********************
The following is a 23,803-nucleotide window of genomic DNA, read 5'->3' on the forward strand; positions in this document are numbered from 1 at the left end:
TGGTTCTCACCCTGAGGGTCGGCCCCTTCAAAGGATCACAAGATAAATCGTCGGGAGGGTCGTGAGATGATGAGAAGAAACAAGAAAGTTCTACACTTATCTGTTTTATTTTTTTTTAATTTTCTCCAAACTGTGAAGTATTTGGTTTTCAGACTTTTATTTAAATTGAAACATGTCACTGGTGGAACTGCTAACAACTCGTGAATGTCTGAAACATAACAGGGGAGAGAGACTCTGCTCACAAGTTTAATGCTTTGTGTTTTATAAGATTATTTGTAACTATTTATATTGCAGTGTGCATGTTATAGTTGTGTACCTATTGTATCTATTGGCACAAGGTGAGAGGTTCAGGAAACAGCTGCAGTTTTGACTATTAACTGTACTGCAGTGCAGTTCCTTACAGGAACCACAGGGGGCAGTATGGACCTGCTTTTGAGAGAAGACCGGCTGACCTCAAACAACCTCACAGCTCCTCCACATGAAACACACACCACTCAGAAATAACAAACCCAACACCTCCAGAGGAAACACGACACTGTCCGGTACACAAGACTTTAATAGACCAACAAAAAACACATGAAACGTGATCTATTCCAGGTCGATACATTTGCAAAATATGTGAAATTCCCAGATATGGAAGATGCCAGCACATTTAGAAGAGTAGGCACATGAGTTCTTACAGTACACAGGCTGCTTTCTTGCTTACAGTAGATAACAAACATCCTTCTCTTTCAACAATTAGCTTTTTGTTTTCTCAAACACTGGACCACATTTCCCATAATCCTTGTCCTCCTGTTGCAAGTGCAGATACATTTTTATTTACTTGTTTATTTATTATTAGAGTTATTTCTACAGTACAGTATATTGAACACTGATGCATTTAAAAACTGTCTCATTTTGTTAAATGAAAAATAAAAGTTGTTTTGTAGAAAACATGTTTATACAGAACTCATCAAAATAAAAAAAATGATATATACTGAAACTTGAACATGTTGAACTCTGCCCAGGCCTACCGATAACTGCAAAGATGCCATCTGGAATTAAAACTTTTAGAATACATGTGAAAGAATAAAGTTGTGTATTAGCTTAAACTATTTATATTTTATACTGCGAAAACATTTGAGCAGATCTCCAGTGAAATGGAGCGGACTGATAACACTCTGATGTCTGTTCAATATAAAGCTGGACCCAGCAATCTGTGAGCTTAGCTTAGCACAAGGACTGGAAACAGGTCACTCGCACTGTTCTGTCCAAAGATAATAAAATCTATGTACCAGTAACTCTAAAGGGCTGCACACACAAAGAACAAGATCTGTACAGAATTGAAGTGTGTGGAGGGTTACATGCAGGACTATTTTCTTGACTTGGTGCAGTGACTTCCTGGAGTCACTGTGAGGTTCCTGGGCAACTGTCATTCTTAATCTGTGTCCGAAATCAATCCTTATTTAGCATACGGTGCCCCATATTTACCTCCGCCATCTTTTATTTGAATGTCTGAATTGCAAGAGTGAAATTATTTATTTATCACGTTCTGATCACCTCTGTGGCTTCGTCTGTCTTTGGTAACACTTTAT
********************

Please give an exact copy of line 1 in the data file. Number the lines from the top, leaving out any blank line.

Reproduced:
The following is a 23,803-nucleotide window of genomic DNA, read 5'->3' on the forward strand; positions in this document are numbered from 1 at the left end: